14. gogo says:

    i had NO help from the tenant’s union. it’s a total crap shoot when you go there, you may talk to someone who knows a thing or two, or you might talk to someone who is completely useless.

    call the tenderloin housing clinic, ask for steven collier. when my roommate and i were ellis act evicted, we got tons of free advice for a year as we fought/stalled it. i would write my letters to the real estate speculator landlords and he would read them first and tell me if there was anything i needed to add or delete to cover my ass. he kept us from having our garage (illegally) taken away by the landlords (they wanted to do construction under the house that would’ve made it miserable/impossible to live there, they’d already started renovations without permits on one of the apartments, etc.)

    when it was time to negotiate a settlement, we finally had to pay lawyers’ fees for him to file papers, write letters, and so on. the rates were very reasonable and he was able to negotiate the move-out date and some cash for us.

    i’m sure THC can help with the kind of problem described above, they are definitely about making LLs follow the rules for maintaining decent habitation and valid, legal eviction notices.

  15. shazwozzle says:

    And if your sleaze-bag landlord does file eviction (“unlawful detainer”) papers against you, the eviction defense collaborative (http://www.evictiondefense.org/) is the place to go.

    Because you’ve notified him and the rent board about the significant “habitability defects” there are ways to get a lot of your rent back retroactively through those proceedings. (IANAL)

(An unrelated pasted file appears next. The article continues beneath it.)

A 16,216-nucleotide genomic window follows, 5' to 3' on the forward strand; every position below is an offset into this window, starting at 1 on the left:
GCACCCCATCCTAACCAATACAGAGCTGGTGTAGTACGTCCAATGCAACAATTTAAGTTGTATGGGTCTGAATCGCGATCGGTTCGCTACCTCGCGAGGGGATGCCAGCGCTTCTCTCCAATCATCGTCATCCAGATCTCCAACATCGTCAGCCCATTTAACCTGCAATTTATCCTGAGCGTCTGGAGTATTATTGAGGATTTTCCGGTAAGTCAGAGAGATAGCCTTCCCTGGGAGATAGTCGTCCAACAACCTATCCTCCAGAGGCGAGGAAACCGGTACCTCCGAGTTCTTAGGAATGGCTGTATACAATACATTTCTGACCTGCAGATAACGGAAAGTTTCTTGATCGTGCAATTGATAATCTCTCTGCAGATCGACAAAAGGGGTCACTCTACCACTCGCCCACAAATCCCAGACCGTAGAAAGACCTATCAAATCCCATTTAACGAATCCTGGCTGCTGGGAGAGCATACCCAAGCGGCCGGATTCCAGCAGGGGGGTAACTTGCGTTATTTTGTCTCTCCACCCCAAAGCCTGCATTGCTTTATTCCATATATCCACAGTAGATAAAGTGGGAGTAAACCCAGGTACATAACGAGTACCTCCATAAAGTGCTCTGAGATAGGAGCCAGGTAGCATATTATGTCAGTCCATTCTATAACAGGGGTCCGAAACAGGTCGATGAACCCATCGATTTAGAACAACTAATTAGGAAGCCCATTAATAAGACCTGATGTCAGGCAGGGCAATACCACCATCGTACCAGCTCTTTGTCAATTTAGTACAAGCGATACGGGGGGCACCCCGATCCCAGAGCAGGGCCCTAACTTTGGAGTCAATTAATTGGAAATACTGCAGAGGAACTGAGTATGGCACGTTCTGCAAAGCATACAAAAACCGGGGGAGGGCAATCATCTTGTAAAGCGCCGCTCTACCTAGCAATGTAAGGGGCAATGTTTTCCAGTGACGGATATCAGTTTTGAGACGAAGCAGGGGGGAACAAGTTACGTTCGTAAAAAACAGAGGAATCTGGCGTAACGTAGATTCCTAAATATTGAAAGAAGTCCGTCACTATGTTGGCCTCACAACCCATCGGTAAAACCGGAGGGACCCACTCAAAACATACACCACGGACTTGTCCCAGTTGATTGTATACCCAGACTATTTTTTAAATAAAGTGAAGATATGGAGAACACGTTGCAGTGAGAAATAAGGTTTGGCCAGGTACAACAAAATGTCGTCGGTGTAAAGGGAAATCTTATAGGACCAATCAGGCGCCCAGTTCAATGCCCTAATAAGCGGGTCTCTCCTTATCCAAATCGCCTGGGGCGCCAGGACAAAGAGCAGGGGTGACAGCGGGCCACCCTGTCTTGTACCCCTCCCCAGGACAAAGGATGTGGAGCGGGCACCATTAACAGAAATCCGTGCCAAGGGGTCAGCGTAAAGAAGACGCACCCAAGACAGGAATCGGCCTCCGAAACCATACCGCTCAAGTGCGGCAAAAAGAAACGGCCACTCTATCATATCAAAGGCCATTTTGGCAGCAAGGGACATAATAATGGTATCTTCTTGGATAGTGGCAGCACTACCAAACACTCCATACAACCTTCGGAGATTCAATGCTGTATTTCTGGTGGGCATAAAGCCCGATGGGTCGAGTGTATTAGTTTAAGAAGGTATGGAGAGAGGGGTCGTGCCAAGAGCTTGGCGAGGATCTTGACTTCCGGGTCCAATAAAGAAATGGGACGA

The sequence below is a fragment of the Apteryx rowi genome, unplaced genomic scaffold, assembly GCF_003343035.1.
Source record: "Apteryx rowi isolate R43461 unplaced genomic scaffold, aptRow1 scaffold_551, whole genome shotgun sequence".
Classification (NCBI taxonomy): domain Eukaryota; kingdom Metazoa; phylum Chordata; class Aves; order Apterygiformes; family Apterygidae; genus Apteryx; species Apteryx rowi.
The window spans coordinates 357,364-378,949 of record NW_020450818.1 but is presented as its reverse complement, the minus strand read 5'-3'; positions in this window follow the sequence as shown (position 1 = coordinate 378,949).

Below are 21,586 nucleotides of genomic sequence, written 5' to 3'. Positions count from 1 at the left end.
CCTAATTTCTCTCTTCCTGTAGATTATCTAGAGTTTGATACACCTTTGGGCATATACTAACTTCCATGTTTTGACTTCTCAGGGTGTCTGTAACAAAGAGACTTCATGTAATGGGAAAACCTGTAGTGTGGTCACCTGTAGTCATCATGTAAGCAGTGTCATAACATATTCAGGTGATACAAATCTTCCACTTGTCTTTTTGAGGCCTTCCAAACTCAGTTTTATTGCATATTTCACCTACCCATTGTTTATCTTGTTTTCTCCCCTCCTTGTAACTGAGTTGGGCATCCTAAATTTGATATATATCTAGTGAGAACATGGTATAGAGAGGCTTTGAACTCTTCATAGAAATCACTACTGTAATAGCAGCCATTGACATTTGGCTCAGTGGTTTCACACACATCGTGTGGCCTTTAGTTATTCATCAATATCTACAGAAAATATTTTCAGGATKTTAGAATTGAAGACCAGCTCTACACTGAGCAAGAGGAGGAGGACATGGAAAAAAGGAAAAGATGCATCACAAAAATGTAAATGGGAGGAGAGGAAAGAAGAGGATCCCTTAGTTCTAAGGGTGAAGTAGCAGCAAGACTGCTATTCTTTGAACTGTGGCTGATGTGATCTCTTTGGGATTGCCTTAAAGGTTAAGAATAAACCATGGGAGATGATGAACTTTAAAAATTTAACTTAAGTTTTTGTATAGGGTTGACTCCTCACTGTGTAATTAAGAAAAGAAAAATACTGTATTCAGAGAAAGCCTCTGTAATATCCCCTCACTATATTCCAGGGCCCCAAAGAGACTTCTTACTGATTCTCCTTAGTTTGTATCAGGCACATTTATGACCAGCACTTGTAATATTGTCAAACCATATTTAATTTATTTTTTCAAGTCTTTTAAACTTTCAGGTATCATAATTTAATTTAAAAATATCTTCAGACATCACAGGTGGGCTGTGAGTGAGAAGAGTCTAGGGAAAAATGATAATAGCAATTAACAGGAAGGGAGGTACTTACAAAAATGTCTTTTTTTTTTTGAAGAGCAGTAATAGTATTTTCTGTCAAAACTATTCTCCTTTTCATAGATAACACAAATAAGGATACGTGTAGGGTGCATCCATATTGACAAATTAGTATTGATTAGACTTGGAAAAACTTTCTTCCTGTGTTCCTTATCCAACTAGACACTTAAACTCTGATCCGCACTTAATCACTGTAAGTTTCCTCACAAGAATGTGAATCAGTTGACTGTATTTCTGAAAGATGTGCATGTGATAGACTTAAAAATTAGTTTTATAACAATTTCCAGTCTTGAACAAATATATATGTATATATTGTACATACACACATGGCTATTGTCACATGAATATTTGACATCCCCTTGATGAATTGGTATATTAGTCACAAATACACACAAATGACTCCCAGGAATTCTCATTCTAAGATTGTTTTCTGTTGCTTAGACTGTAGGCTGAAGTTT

16. Cleezy Clapback says:

    Thanks for the advice, everyone. I’m headed to the Tenants Union today. You’ve all been very helpful, it’s nice to have some perspective. I’ll address some things:

    The apartment is kinda janky and expensive, but I don’t want to move because I live with 7 of my close friends, and have a huge yard with no noise issues. Also, it’s blocks from the new skate park!

    I would move, but I really can’t afford it. Really. Really.

    I’m talking to her about the rent thing, she might roll over. She is completely devoid of any knowledge of the subject, unlike me. I’m blog savvy and it helps.

    Thanks again, Missionistas.

  17. skooter says:

    DO NOT withhold rent unless you’re willing to move out in the next four months.

    Otherwise, pay your full rent. Period. If you don’t the rent board has no jurisdiction and cannot help you. It then becomes a civil superior court issue and you only have at your disposal legal fees, settlement and relocation…most possibly not to your advantage.

    Pay rent. Write lots of letters to document/confirm everything. Work with the rent board to get you back rent, a rent reduction and fines against the landlord. Give them a decent case to work with and the rent board will kick his ass for you and you don’t have to hire a lawyer. It’s really your best shot. Let the landlord dig his own grave and collect for the imposition.

    If you can’t deal, then cut your losses. Withhold rent, let the landlord go through the eviction process and then move out before it gets truly expensive. As before, document everything in writing, take lots of pictures. Even were this to go to superior court, based on what you’ve said it would never see trial, provide you some saved money, buy you some time and likely provide you a settlement and move out costs–probably a 4-6 month process overall. It all depends upon how thick your skin is.

  18. Tom Poser says:

    Life is too short, get out and get a good attorney. We are representing a law firm in the financial district right now and one of the top guys lives in the Mission and is involved locally. He is also a real estate transactions attorney. Very regular guy, down to earth, and he cares about his neighbors.

    Feel free to email or call me and I will share his info with you. I am certain he can help.

    Tom Poser
    http://www.sanfranciscotenantrep.com